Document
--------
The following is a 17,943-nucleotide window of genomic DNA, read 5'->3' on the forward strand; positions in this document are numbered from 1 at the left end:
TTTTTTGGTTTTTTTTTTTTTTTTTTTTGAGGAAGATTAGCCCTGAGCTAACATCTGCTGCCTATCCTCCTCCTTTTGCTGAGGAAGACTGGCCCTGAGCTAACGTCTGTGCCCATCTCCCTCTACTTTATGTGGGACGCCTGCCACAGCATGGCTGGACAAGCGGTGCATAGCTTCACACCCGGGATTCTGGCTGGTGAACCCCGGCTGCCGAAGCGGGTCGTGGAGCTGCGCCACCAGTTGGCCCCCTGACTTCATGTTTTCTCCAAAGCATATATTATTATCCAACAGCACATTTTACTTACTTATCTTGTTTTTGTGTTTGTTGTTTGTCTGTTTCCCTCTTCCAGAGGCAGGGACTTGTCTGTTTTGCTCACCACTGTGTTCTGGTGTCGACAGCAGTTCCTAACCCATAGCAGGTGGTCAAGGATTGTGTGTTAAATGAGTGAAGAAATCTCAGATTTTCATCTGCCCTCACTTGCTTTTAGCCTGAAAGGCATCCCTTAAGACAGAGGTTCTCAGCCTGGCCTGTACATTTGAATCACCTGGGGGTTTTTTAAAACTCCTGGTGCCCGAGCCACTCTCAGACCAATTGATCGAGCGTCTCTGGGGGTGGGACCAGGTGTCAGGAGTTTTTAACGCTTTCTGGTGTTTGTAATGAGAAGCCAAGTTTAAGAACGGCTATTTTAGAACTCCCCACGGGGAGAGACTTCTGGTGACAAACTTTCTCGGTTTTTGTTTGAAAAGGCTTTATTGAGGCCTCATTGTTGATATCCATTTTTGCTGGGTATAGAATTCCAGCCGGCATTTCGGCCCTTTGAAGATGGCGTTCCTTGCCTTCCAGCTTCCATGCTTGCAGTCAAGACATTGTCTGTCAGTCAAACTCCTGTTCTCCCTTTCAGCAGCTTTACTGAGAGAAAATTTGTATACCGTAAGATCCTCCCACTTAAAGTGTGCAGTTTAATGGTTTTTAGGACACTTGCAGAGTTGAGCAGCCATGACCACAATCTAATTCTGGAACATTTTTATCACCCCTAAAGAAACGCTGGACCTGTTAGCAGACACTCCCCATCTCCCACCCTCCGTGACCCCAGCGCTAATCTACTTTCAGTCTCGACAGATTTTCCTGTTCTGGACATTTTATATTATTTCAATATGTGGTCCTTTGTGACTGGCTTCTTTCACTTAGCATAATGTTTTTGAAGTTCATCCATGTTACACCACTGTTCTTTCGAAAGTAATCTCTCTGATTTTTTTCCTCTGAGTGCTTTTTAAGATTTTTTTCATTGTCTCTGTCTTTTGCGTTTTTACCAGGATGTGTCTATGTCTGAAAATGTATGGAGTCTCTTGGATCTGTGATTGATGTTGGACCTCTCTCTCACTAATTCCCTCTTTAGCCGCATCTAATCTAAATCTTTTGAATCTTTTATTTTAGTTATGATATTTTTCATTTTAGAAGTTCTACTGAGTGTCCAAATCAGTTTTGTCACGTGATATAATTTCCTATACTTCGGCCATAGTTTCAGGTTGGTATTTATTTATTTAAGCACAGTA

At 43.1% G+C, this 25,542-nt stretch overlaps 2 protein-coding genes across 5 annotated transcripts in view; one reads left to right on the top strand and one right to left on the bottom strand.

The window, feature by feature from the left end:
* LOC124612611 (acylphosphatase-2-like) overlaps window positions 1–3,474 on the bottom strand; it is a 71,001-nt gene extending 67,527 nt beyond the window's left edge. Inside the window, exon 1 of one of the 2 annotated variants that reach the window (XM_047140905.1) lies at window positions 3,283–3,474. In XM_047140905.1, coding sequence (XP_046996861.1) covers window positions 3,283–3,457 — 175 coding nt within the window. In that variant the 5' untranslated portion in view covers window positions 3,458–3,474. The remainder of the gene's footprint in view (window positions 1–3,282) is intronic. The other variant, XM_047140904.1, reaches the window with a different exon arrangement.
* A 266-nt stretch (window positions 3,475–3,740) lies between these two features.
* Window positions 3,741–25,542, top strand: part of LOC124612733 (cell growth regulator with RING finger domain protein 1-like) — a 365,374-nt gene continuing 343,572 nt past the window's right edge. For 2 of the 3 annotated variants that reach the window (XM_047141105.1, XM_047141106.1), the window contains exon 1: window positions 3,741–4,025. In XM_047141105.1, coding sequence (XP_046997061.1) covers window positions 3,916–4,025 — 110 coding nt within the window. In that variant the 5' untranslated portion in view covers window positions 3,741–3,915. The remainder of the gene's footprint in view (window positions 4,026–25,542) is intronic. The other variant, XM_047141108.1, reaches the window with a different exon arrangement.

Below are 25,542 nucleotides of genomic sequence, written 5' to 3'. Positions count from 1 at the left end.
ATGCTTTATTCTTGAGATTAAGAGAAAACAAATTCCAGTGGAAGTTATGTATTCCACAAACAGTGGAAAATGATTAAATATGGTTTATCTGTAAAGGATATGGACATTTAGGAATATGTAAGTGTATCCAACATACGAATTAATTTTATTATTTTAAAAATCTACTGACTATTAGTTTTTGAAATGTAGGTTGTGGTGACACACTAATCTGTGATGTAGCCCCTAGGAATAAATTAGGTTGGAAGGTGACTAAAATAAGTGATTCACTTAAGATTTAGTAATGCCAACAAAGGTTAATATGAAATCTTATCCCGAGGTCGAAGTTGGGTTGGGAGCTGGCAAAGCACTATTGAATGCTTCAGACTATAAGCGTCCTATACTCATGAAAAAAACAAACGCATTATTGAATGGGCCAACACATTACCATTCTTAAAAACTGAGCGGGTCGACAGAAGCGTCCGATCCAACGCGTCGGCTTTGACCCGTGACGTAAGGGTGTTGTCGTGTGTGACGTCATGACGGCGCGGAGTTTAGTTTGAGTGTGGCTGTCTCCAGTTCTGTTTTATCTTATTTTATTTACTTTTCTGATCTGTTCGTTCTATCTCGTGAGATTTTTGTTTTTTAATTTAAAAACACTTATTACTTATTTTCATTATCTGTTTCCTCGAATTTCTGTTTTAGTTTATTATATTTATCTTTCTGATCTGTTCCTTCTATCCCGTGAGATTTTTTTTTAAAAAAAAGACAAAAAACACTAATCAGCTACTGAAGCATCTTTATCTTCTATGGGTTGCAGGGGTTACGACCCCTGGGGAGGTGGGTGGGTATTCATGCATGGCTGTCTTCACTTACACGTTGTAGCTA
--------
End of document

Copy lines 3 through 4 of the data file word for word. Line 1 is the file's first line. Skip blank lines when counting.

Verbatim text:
At 43.1% G+C, this 25,542-nt stretch overlaps 2 protein-coding genes across 5 annotated transcripts in view; one reads left to right on the top strand and one right to left on the bottom strand.

The window, feature by feature from the left end: